Social engineering campaigns run by entities such as the Internet Research Agency, Cambridge Analytica, and the far-right demonstrate that social media advert distribution platforms (such as those on Facebook) have provided a weapon for malicious actors which is incredibly powerful, and damaging to society. The disruption caused by these recent political campaigns has created divides in popular thinking and opinion that may take generations to repair. Now that the effectiveness of these social engineering tools is apparent, what we have seen so far is likely just an omen of what is to come.
The disinformation we hear about is only a fraction of what is actually happening. It requires a great deal of time and effort for researchers to find evidence of these campaigns. Twitter data is open and freely available, and yet it can still be extremely tedious to find evidence of disinformation and sentiment amplification campaigns on that platform. Facebook’s targeted ads are only seen by the users who were targeted in the first place. Unless those who were targeted come forward, it is almost impossible to determine what sort of ads were published, who they were targeted at, and what the scale of the campaign was. Although social media platforms now enforce transparency on political ads, the source of these ads must still be determined in order to understand what content is being targeted at whom.
Many individuals on social networks share links to “clickbait” headlines that align with their personal views or opinions, sometimes without having read the content behind the link. Fact checking can be cumbersome for people who do not have a lot of time. As such, inaccurate or fabricated news, headlines, or “facts” propagate through social networks so quickly that even if they are later refuted, the damage is already done. Fake news links are not just shared by the general public – celebrities and high-profile politicians may also knowingly or unknowingly share such content. This mechanism forms the very basis of malicious social media disinformation. A well-documented example of this was the UK’s “Leave” campaign that was run before the Brexit referendum in 2016. Some details of that campaign are documented in the recent Channel 4 film: “Brexit: The Uncivil War”. The problem is now so acute that in February, 2019 the Council of Europe published a warning about the risk of algorithmic processes being used to manipulate social and political behaviours.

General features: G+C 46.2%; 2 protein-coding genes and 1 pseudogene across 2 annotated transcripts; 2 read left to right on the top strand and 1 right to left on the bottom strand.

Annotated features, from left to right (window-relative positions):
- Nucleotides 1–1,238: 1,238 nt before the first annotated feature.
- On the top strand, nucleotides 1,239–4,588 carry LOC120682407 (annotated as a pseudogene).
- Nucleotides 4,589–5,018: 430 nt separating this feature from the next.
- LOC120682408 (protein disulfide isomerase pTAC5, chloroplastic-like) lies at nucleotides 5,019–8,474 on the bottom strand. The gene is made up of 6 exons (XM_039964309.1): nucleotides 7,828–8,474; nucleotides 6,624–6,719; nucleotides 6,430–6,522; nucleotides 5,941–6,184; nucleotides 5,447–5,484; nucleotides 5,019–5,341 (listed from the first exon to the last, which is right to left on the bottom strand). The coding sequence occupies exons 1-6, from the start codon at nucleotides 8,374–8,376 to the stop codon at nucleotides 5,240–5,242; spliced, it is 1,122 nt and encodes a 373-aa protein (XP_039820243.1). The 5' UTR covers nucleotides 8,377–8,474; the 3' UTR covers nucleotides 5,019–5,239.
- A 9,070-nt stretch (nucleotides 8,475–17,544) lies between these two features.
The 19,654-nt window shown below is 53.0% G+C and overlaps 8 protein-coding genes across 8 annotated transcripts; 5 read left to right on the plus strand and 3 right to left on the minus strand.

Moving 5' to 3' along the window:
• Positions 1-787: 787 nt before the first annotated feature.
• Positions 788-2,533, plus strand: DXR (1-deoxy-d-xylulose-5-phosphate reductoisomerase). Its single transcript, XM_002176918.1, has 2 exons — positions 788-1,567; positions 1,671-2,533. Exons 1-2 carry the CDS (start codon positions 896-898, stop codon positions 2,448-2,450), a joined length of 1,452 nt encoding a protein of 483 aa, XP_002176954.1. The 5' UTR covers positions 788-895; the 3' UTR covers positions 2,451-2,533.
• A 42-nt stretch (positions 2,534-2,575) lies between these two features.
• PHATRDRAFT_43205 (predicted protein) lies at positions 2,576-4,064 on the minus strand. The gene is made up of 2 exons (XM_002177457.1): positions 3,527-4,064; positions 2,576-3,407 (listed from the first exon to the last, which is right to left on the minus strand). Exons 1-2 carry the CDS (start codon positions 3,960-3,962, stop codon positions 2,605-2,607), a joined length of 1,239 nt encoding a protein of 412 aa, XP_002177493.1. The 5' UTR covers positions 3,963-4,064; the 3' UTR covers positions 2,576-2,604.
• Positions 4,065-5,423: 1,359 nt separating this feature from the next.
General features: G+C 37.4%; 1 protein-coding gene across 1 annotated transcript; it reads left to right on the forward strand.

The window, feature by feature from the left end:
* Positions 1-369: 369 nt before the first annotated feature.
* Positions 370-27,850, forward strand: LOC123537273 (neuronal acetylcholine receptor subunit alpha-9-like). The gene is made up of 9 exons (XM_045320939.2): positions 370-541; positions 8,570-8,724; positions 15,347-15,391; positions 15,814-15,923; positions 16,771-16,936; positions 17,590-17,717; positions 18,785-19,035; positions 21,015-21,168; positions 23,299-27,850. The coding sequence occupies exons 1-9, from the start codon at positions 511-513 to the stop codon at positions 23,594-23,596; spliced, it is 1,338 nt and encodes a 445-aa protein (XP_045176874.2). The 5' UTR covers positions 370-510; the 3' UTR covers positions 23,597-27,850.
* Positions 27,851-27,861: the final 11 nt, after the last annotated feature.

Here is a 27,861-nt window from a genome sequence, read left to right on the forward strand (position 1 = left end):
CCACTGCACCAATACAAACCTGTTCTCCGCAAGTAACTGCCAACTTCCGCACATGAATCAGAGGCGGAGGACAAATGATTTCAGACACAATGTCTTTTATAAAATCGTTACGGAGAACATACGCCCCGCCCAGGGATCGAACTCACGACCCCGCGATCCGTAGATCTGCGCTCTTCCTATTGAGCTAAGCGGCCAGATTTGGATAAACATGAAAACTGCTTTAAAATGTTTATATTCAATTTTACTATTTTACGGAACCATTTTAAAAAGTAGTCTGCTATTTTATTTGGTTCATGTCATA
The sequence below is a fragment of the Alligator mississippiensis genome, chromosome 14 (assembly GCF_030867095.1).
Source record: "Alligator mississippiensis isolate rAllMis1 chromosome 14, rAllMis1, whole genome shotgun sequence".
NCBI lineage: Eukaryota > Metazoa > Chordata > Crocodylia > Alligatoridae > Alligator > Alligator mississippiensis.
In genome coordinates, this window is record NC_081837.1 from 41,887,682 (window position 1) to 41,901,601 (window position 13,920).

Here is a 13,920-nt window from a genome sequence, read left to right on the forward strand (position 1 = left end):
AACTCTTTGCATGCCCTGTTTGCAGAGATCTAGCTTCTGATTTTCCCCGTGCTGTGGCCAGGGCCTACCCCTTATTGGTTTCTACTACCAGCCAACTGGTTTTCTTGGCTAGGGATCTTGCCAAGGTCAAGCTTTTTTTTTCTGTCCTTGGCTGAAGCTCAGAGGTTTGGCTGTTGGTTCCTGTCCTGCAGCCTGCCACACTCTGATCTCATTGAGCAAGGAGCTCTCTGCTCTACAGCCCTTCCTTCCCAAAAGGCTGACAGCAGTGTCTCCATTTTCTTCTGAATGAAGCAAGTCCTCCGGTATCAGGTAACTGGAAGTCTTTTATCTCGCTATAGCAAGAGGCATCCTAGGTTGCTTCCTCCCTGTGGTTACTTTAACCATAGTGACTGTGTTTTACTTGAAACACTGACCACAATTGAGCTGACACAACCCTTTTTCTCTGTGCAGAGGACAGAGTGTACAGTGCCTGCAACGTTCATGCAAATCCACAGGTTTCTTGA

Despite what we know about how social media manipulation tactics were used during the Brexit referendum, multiple pro-Leave organizations are still funding social media ads promoting a “no deal” Brexit on a massive scale. The source of these funds, and the groups that are running these campaigns are not documented.
A new pro-Leave UK astroturfing campaign, “Turning Point UK”, funded by the far-right in both the UK and US, was kicked off in February 2019. It created multiple accounts on social media platforms to push its agenda. At the time of writing, right-wing groups are heavily manipulating sentiment on social media platforms in Venezuela. Across the globe, the alt-right continues to manipulate social media, and artificially amplify pro-right-wing sentiment. For instance, in the US, multitudes of high-volume #MAGA (Make America Great Again) accounts amplify sentiment. In France, at the beginning of 2019 a pro-LePen #RegimeChange4France hashtag amplification push was documented on Twitter, clearly originating from agents working outside of France. In the UK during early 2019, a far-right advert was promoted on YouTube. This five-and-a-half minute anti-Muslim video was unskippable.
During the latter half of 2018, malicious actors uploaded multiple politically motivated videos to YouTube, and amplified their engagement through views and likes. These videos, designed to evade YouTube’s content detectors, showed up on recommendation lists for average YouTube users.
Disinformation campaigns will become easier to run and more prevalent in coming years. As the blueprints laid out by companies such as Cambridge Analytica are followed, we might expect these campaigns to become even more widespread and socially damaging.
A potentially dystopian outcome of social networks was outlined in a blog post written by François Chollet in May 2018, in which he describes social media becoming a “Psychological Panopticon”. The premise for his theory is that the algorithms that drive social network recommendation systems have access to every user’s perceptions and actions. Algorithms designed to drive user engagement are currently rather simple, but if more complex algorithms (for instance, based on reinforcement learning) were to be used to drive these systems, they may end up creating optimization loops for human behaviour, in which the recommender observes the current state of each target and keeps tuning the information that is fed to them, until the algorithm starts observing the opinions and behaviours it wants to see. In essence the system will attempt to optimize its users. Here are some ways these algorithms may attempt to ‘train’ their targets: